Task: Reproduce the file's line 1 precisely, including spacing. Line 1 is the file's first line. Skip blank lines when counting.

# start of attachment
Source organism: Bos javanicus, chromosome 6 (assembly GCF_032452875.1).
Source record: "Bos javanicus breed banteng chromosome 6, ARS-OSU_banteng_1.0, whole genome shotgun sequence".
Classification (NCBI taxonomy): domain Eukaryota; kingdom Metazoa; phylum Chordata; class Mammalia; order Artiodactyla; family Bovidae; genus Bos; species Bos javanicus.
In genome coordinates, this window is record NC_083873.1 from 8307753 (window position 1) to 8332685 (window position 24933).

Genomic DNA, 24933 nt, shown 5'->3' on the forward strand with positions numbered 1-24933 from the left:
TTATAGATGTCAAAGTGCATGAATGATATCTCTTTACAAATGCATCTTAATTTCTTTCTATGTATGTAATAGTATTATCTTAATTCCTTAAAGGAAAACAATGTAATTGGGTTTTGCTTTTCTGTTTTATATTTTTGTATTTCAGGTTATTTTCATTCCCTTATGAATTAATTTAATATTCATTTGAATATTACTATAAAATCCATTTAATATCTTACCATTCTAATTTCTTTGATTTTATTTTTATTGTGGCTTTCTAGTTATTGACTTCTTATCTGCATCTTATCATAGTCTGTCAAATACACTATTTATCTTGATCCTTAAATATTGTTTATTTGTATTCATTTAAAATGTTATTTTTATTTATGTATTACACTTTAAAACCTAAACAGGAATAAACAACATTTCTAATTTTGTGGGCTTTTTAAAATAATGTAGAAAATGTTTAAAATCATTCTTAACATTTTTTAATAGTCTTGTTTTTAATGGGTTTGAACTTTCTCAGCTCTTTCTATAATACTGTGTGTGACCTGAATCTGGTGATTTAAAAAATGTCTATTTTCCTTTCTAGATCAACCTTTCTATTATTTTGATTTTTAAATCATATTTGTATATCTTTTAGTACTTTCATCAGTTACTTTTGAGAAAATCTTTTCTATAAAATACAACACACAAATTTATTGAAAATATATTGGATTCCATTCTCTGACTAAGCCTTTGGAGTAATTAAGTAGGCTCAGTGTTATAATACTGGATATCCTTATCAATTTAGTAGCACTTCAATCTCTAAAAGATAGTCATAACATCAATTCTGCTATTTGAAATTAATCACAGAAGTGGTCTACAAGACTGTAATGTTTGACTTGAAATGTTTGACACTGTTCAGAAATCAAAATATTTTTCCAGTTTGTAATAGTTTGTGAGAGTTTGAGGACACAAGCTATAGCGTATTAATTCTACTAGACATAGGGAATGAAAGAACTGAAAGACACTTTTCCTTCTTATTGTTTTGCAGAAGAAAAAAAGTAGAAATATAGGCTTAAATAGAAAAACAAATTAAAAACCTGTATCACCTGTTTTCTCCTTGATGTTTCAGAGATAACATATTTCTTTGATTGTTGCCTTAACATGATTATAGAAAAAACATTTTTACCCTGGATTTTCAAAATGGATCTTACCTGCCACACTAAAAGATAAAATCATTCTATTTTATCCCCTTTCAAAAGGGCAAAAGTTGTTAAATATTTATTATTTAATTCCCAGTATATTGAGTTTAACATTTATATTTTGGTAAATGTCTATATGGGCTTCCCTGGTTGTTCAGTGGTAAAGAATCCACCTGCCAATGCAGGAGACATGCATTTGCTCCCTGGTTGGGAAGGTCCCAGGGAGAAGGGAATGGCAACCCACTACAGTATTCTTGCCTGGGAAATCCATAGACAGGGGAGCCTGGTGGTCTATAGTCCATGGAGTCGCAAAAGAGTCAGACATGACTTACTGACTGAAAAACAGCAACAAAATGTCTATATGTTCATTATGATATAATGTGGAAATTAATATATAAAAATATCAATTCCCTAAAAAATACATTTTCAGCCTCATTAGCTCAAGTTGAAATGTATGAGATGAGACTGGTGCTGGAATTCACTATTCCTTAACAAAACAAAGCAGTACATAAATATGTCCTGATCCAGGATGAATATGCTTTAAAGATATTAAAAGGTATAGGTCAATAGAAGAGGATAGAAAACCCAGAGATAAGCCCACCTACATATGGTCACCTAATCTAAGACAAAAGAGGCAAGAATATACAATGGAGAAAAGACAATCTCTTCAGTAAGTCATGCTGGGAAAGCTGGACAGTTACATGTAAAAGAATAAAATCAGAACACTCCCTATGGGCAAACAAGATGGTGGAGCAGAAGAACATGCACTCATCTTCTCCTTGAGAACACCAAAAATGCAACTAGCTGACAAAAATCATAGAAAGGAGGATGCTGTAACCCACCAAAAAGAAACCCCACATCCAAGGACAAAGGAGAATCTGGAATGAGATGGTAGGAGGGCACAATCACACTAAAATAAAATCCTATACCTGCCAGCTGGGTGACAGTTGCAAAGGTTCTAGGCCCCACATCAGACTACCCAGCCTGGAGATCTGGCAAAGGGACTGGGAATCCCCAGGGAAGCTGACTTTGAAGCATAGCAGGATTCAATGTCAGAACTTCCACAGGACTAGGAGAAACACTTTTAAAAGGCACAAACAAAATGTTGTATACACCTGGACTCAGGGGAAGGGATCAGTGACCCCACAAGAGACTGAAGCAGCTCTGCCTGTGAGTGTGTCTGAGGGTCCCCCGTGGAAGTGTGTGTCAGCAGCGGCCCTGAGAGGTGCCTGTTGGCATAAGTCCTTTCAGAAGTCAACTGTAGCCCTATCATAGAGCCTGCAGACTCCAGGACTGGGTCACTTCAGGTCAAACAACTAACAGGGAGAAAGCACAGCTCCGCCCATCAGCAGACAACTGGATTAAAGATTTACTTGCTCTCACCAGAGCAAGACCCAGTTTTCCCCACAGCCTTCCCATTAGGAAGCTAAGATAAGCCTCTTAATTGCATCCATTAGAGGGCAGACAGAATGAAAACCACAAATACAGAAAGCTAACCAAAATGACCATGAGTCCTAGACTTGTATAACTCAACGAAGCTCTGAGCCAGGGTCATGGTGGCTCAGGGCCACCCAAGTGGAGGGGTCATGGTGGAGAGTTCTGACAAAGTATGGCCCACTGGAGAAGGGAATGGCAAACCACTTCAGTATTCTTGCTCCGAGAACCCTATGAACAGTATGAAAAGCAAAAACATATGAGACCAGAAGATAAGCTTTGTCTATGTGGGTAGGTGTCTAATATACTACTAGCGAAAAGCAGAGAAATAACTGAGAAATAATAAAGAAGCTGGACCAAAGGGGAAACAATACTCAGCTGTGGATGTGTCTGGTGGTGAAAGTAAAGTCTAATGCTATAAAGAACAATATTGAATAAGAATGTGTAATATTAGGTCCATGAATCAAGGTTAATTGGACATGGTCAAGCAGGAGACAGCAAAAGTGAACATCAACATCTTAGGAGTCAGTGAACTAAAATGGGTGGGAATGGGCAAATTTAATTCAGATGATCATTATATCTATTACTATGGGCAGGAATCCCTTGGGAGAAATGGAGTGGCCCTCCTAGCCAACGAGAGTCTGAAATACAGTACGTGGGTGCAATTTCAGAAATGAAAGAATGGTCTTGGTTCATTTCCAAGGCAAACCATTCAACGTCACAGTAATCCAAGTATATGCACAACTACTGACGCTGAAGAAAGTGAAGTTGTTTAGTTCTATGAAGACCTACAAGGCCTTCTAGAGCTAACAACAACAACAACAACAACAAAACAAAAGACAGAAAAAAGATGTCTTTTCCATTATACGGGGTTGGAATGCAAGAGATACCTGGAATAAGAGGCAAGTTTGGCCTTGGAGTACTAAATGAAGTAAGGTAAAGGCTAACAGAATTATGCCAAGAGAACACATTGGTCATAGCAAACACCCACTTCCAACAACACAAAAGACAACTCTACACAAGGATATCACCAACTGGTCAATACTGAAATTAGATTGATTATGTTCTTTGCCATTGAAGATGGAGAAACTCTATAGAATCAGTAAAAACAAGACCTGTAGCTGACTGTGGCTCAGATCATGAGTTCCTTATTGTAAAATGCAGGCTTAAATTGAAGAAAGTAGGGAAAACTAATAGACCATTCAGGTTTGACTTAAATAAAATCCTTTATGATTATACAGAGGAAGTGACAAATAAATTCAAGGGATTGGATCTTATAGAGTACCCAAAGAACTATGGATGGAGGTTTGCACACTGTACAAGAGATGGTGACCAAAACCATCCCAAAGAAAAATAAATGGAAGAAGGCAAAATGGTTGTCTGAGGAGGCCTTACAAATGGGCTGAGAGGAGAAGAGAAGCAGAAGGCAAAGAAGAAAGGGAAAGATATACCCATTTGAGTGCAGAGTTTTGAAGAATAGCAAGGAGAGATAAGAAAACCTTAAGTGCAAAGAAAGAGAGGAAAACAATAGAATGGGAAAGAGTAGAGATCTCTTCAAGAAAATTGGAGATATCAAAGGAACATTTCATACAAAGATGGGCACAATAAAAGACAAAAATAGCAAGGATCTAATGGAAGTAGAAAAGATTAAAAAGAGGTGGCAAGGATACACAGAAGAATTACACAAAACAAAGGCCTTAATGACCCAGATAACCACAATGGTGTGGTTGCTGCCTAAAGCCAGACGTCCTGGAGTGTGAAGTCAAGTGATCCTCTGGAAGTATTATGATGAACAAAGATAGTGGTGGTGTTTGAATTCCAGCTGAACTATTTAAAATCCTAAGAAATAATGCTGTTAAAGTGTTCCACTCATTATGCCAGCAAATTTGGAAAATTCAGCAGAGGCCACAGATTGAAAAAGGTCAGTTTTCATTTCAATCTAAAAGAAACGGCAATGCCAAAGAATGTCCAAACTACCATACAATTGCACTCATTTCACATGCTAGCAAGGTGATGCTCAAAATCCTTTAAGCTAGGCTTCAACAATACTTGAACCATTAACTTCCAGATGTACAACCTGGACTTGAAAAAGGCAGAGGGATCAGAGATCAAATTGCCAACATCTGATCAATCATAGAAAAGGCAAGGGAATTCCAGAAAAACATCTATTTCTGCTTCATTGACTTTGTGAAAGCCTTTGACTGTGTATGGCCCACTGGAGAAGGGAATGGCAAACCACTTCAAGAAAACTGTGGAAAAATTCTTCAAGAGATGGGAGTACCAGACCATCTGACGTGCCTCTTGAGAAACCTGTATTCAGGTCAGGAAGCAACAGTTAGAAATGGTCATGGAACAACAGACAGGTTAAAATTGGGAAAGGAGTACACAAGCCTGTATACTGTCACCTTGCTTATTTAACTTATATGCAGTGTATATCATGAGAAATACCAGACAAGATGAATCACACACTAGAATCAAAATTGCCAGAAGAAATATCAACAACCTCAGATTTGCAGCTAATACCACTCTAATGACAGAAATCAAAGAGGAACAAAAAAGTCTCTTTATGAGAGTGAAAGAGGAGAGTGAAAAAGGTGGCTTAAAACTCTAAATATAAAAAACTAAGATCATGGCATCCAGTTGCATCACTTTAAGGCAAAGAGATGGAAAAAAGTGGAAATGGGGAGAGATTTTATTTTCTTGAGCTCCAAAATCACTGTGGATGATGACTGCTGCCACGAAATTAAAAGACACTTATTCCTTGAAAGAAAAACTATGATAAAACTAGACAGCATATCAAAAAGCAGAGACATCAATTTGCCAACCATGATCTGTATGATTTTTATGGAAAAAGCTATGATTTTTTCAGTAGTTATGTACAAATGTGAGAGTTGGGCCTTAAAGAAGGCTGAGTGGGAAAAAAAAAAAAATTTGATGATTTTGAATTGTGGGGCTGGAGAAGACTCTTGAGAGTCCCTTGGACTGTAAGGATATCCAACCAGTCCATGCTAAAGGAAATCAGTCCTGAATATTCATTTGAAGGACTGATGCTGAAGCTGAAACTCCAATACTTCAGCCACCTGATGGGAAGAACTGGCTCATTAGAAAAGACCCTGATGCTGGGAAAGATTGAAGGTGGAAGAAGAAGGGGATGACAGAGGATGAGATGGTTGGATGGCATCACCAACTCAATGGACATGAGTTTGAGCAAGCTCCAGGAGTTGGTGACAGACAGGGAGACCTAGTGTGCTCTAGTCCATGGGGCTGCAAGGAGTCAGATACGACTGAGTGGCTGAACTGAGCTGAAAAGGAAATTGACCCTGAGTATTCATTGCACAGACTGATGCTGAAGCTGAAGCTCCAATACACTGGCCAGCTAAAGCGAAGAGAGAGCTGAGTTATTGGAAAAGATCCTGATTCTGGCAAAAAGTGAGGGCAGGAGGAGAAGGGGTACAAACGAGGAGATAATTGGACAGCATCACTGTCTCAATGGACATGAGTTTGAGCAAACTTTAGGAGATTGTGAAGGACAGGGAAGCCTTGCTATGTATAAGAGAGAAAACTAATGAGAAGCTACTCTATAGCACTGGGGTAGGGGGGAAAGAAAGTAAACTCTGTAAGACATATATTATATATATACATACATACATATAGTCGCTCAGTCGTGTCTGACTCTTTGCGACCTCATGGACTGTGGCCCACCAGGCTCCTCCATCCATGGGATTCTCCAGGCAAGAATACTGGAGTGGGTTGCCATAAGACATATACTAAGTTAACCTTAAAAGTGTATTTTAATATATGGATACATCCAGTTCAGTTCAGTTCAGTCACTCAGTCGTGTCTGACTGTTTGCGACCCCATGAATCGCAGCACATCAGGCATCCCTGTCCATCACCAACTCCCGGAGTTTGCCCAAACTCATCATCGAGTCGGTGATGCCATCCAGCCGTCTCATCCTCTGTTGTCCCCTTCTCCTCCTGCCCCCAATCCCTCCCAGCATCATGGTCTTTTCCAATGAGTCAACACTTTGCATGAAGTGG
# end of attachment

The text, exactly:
Source organism: Bos javanicus, chromosome 6 (assembly GCF_032452875.1).